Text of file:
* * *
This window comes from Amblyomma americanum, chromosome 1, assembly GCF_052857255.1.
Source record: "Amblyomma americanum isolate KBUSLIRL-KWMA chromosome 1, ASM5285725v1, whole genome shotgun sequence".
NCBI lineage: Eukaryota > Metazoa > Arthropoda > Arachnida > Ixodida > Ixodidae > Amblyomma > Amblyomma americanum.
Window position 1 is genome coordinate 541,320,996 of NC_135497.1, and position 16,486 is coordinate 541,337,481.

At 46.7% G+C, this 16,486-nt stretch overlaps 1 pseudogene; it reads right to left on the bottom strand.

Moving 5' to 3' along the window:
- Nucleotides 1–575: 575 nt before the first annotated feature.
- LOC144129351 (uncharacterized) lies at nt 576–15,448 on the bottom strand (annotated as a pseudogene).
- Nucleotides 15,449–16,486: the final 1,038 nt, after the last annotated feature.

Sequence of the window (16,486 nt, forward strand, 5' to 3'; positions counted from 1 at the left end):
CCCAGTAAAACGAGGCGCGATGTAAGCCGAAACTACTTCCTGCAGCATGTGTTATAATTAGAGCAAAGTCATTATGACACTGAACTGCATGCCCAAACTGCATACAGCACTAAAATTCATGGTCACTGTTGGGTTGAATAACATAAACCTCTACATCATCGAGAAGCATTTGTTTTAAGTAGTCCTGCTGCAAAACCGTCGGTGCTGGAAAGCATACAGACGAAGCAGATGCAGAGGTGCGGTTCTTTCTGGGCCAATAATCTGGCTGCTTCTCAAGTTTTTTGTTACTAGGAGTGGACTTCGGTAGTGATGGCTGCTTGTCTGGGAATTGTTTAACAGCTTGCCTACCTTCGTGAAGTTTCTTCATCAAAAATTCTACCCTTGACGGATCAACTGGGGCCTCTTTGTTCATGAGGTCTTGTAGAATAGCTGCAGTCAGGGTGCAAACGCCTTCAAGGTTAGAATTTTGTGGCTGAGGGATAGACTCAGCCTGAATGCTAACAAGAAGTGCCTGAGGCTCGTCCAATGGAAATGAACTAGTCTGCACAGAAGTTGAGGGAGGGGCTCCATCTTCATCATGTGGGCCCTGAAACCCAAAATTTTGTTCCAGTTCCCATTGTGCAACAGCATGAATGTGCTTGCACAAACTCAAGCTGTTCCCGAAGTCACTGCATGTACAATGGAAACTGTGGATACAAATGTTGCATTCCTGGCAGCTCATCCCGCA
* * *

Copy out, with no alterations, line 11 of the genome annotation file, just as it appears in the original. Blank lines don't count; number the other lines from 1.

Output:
CCCAGTAAAACGAGGCGCGATGTAAGCCGAAACTACTTCCTGCAGCATGTGTTATAATTAGAGCAAAGTCATTATGACACTGAACTGCATGCCCAAACTGCATACAGCACTAAAATTCATGGTCACTGTTGGGTTGAATAACATAAACCTCTACATCATCGAGAAGCATTTGTTTTAAGTAGTCCTGCTGCAAAACCGTCGGTGCTGGAAAGCATACAGACGAAGCAGATGCAGAGGTGCGGTTCTTTCTGGGCCAATAATCTGGCTGCTTCTCAAGTTTTTTGTTACTAGGAGTGGACTTCGGTAGTGATGGCTGCTTGTCTGGGAATTGTTTAACAGCTTGCCTACCTTCGTGAAGTTTCTTCATCAAAAATTCTACCCTTGACGGATCAACTGGGGCCTCTTTGTTCATGAGGTCTTGTAGAATAGCTGCAGTCAGGGTGCAAACGCCTTCAAGGTTAGAATTTTGTGGCTGAGGGATAGACTCAGCCTGAATGCTAACAAGAAGTGCCTGAGGCTCGTCCAATGGAAATGAACTAGTCTGCACAGAAGTTGAGGGAGGGGCTCCATCTTCATCATGTGGGCCCTGAAACCCAAAATTTTGTTCCAGTTCCCATTGTGCAACAGCATGAATGTGCTTGCACAAACTCAAGCTGTTCCCGAAGTCACTGCATGTACAATGGAAACTGTGGATACAAATGTTGCATTCCTGGCAGCTCATCCCGCA